David was put into my life because some power "out there" thought I deserved something good and steady. If you've followed my blog a long time, you've read much about him. He has that large a place in my life. If you don't recognize his name, it's worth reading this which will reveal that he is not simply "a boss" or "an employer". He once put his million dollar baby business in my hands and I flew it beautifully until the alcohol began to fly me. The wonder is that when he had to rescue his business from me and stop rescuing me, he didn't stop caring about me. Or stop valuing my skills. He's reached out to me twice now in my sobriety with semi-employment and (now) employment. Eagerly, without reservations. "I'm sober," I reassured him yesterday. "I knew you would be."

Everything comes at a price, right? The cost of my ticket was the death of Rudy, an elegant gentleman probably in his 80s. He thought I was wonderful. He never had to say so with words. He simply behaved as if he did. In my more recent visits for business meetings, he'd jump up from his desk and come outside to greet me when I arrived. "Les, you look so good!" And he'd try to feed me. Tall, aristocratic, silver-haired and tan of skin, he was somebody in this town in his day and time. To my knowledge, he only ever worked two jobs here. He was a "keeper" in the fine dining rooms of certain establishments. He took care of the needs of the individual members of the Rat Pack and others. He had the stories to tell about it. He knew which forks to set where and he knew about presentation of food and other important requests: "Quality, quantity and presentation, Les. That's all that's needed." I would add "and discretion." I'm sure Rudy had more stories he didn't tell. In the movie Casino, he played a version of himself and his few peers here. I need to rent that movie today. But those aren't the best things about Rudy.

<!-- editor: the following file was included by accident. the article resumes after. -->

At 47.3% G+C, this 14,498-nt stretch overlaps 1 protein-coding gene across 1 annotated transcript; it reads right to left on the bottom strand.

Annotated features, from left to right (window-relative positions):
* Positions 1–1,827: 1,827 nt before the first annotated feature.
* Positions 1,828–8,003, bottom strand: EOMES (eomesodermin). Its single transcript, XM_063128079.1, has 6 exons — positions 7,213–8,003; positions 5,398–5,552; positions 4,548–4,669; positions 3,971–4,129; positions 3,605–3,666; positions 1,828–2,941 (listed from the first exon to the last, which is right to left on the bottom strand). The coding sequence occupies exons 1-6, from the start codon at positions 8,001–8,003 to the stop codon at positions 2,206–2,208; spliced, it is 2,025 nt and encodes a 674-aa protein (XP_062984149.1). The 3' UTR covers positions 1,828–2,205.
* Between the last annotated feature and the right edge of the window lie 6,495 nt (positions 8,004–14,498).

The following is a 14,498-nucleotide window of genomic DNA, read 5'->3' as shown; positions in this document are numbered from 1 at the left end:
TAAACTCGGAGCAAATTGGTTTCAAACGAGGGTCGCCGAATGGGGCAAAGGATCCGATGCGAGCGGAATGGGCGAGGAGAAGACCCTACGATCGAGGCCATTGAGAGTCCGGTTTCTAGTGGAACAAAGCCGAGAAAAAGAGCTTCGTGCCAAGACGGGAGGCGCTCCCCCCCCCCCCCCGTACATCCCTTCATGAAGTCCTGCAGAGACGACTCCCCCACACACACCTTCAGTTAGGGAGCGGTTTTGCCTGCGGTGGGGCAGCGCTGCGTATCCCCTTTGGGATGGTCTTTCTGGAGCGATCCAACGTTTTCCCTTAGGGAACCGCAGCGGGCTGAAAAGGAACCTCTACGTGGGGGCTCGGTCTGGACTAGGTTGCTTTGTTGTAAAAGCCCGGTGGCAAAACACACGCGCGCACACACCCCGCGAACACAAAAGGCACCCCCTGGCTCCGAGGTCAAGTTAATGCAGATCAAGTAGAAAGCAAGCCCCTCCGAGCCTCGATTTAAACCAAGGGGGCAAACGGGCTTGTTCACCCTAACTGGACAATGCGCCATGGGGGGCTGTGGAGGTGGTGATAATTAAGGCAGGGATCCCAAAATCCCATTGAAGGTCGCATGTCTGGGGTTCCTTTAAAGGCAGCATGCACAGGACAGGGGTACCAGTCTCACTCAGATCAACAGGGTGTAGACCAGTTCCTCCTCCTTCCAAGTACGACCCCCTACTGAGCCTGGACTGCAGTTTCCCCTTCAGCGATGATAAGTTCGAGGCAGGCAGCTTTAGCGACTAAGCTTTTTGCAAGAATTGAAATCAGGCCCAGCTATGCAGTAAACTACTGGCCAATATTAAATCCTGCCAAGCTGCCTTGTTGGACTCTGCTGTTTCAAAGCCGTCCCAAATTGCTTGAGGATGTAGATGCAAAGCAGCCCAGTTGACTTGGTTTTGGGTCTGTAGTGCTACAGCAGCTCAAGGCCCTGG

Image intended for
illustrative purposes only.
We had a few things to talk about together, even though we might not have appeared the ideal match on paper. There was L.A., though I suspect he'd left there about the time I was born, since so many of his Las Vegas stories took place in the earliest years of my life. And there were our spouses. Lynne had the same debilitating heart ailment Ex suffered, and though she'd received a heart transplant, her last years were no walk in the park. On her worst days, Rudy took extra steps to make her life better. This meant he applied her makeup, fixed her hair beautifully, dressed her, and took her out into the world for entertainment until she tired. I imagine she was very grateful to greet him a couple of weeks ago. She'd been gone a couple of years by then and I suspect he was sorely missed.